Booksmart goes down awfully easy for a first feature. Olivia Wilde's long-form directorial debut feels as breezily modern as it does effortlessly made. (The lack of effort is merely a vibe and not the truth — and with how bumpy most Hollywood scripts feel these days, achieving that air is getting tough to do, too.) Neither deep nor shallow, Booksmart is a sincere piece of popular art that also feels like an effort at an easygoing feminist corrective, channeling Dazed and Confused, Superbad, Fast Times at Ridgemont High, and any number of other high school movies. It answers, too, to Eighth Grade, Bridesmaids, and Lady Bird, borrowing from the last both a costume designer and a lead.
The setup's a strong one. On their final day of high school, Molly (Beanie Feldstein) and Amy (Kaitlyn Dever), best friends and proud overachievers, discover that their more balanced, fun-loving classmates and personal rivals have scored acceptances into elite schools or dream jobs. The shock is immediate; Molly and Amy both spent all of high school walling themselves off, closed to present-tense experience with Yale and more outlandish goals looming in their minds. And yet their peers got to have their cake and eat it too. So as a cure for FOMO, they set out to prove (as Molly puts it) that they are smart and fun by going to a big graduation party, a quest that's both competitive and humbling — for they're pursuing both victory and a kind of acceptance or integration into a community of their peers.
Once they set out in a fumbling effort to locate the best party (hosted by a boy Molly likes), the movie consists mostly of accidental party-hopping and ride-hailing, a freewheeling ride through intermingling high school cliques and ecosystems. A posh but empty boat party, an over-produced drama kid party, and the longed-for more accomplished pool party all prove populated by many of the same figures, though the last features the greatest achievement in execution as well as both girls' longtime crushes. In the hours before, though, the recurrence of the same people across parties proves a game joke about high school's small worlds, showcasing the girls' blundered approach while calling into question the whole endeavor. If so many of the same people are at all three parties, why does it even matter which they attend? What were they so afraid of all these years anyway?
That's part of the point, though. As others have noted, Booksmart is a bit distinct from many other teen movies in that its cliques don't feel exactly hierarchical; instead they scan more as expressions of interests or tastes. A "theater kid" doesn't just do theater, a jock doesn't have to be dumb, etc., and most of its characters read as robustly realized (if cartoony) individuals — of all its characters, the leads are the ones who need to lighten up and be more accepting. Identity is fluid and self-declared in the movie's world, and the most successful people are the ones who embrace that.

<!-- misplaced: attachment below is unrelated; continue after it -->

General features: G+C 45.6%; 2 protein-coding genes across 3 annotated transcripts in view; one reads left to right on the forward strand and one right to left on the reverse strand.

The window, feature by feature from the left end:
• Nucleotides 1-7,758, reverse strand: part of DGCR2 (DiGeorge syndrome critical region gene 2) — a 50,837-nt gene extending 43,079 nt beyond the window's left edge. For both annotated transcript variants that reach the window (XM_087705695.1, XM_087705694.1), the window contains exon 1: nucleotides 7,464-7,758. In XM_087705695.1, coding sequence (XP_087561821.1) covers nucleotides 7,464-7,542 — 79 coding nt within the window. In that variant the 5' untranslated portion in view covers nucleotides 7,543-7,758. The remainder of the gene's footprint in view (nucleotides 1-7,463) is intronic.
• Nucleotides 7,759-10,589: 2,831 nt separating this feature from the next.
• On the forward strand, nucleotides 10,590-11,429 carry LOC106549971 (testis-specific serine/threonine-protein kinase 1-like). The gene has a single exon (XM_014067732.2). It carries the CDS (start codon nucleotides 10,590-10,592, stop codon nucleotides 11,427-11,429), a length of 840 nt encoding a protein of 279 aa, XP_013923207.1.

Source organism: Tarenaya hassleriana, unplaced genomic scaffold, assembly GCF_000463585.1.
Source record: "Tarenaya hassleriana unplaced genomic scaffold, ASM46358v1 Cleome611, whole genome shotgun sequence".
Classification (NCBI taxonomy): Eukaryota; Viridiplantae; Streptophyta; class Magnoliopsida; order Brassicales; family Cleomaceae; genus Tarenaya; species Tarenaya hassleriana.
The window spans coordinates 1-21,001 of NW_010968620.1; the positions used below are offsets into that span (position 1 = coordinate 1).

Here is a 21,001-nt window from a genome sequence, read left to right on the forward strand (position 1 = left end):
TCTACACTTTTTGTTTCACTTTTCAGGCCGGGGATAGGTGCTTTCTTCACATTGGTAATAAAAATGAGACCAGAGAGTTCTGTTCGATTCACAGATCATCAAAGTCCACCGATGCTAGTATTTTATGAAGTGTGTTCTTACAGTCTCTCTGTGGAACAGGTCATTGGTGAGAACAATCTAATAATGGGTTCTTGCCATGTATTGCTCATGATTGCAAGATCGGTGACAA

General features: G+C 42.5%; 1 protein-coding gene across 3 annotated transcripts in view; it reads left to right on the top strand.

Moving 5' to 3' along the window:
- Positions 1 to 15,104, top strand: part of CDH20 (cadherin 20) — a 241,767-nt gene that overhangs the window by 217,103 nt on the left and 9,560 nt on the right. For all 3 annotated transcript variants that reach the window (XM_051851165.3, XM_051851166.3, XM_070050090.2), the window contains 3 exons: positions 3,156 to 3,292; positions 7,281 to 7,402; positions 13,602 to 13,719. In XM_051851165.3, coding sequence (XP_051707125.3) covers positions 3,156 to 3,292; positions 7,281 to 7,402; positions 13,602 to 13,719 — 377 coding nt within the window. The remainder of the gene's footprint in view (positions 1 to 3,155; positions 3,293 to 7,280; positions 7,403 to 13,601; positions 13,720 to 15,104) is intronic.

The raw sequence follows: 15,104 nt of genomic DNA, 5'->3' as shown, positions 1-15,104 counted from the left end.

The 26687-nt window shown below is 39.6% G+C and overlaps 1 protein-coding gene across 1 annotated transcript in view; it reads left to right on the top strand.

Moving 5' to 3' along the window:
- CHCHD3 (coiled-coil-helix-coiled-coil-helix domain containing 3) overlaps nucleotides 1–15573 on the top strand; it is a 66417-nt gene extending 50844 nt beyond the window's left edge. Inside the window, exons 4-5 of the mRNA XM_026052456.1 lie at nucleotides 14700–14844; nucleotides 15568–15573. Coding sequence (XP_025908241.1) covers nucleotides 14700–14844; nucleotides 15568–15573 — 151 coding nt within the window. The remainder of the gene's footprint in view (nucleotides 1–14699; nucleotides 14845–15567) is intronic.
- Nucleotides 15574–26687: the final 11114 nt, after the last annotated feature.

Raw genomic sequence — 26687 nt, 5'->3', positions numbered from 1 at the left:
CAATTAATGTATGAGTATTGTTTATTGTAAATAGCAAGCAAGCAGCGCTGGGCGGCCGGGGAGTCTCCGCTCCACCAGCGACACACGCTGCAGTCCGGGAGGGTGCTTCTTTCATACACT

It's hard to overstate the contributions of costume designer April Napier and casting director Allison Jones in filling out the fictive world here. Jones, with credits stretching from Freaks and Geeks through most of Judd Apatow's career and Brooklyn Nine-Nine, populates the movie with an extremely diverse cast (in terms of race, gender identity and orientation), all of whom Napier costumes with aplomb, developing individual styles for each member of the cast in a way that seems to meet the actors where they're at. No one performer feels solely like they're there for a gag (even though most everyone is quite funny). Together Jones and Napier are essential — like the whole cast — to a film that feels playful, funny, comedically and sexually open and rarely if ever regressive despite the genre it's solidly a part of.
Feldstein and Dever, as Molly and Amy, are of course a central part of that — and even relative to the film's romantic entanglements their relationship is positioned as its real center. Their dynamic with each other feels credible within Booksmart's world, and each bears out their respective arcs convincingly. Though both come from different places in terms of ego and disposition, they're both working to grow up — learning to be part of the world and not just treat it or other people as objects of study, or contempt.
Wilde manages in this first film to do the same, treating her characters humanely all the time and allowing space for amusement but not derision. Though her style here's by large playful and energetic, Booksmart's humor is enabled by her grasp of many high schoolers' outsized capacity for feeling, of the added gravity of events in her teenaged characters' cloistered and parochial world. That added heft grounds the film (as well as its politics) but never weighs it down. In this as in much else, Wilde's vision here is balanced, holistic, and totally considered in a way that's totally refreshing — especially in something this light. If only making movies like this were as easy as she makes it look.
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